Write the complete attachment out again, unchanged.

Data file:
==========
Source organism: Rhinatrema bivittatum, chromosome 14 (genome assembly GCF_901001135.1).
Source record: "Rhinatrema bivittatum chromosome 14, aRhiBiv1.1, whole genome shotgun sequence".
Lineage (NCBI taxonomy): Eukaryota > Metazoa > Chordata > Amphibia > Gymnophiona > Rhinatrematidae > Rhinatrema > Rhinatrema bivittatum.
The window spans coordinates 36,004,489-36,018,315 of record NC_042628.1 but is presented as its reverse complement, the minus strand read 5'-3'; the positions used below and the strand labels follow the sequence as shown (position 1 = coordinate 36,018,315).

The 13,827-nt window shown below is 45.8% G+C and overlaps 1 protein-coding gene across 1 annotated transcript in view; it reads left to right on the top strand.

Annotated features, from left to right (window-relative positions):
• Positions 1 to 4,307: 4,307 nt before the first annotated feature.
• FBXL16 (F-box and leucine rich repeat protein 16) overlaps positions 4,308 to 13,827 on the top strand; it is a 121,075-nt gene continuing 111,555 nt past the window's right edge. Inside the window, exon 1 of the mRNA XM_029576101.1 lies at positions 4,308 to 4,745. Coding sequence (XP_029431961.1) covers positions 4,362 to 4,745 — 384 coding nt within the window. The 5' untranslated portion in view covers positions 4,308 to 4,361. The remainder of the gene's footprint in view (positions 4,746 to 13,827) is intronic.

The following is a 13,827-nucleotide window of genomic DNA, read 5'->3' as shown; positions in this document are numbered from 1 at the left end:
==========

Source organism: Rhinatrema bivittatum, chromosome 14 (genome assembly GCF_901001135.1).
Source record: "Rhinatrema bivittatum chromosome 14, aRhiBiv1.1, whole genome shotgun sequence".
Lineage (NCBI taxonomy): Eukaryota > Metazoa > Chordata > Amphibia > Gymnophiona > Rhinatrematidae > Rhinatrema > Rhinatrema bivittatum.
The window spans coordinates 36,004,489-36,018,315 of record NC_042628.1 but is presented as its reverse complement, the minus strand read 5'-3'; the positions used below and the strand labels follow the sequence as shown (position 1 = coordinate 36,018,315).

The 13,827-nt window shown below is 45.8% G+C and overlaps 1 protein-coding gene across 1 annotated transcript in view; it reads left to right on the top strand.

Annotated features, from left to right (window-relative positions):
• Positions 1 to 4,307: 4,307 nt before the first annotated feature.
• FBXL16 (F-box and leucine rich repeat protein 16) overlaps positions 4,308 to 13,827 on the top strand; it is a 121,075-nt gene continuing 111,555 nt past the window's right edge. Inside the window, exon 1 of the mRNA XM_029576101.1 lies at positions 4,308 to 4,745. Coding sequence (XP_029431961.1) covers positions 4,362 to 4,745 — 384 coding nt within the window. The 5' untranslated portion in view covers positions 4,308 to 4,361. The remainder of the gene's footprint in view (positions 4,746 to 13,827) is intronic.

The following is a 13,827-nucleotide window of genomic DNA, read 5'->3' as shown; positions in this document are numbered from 1 at the left end: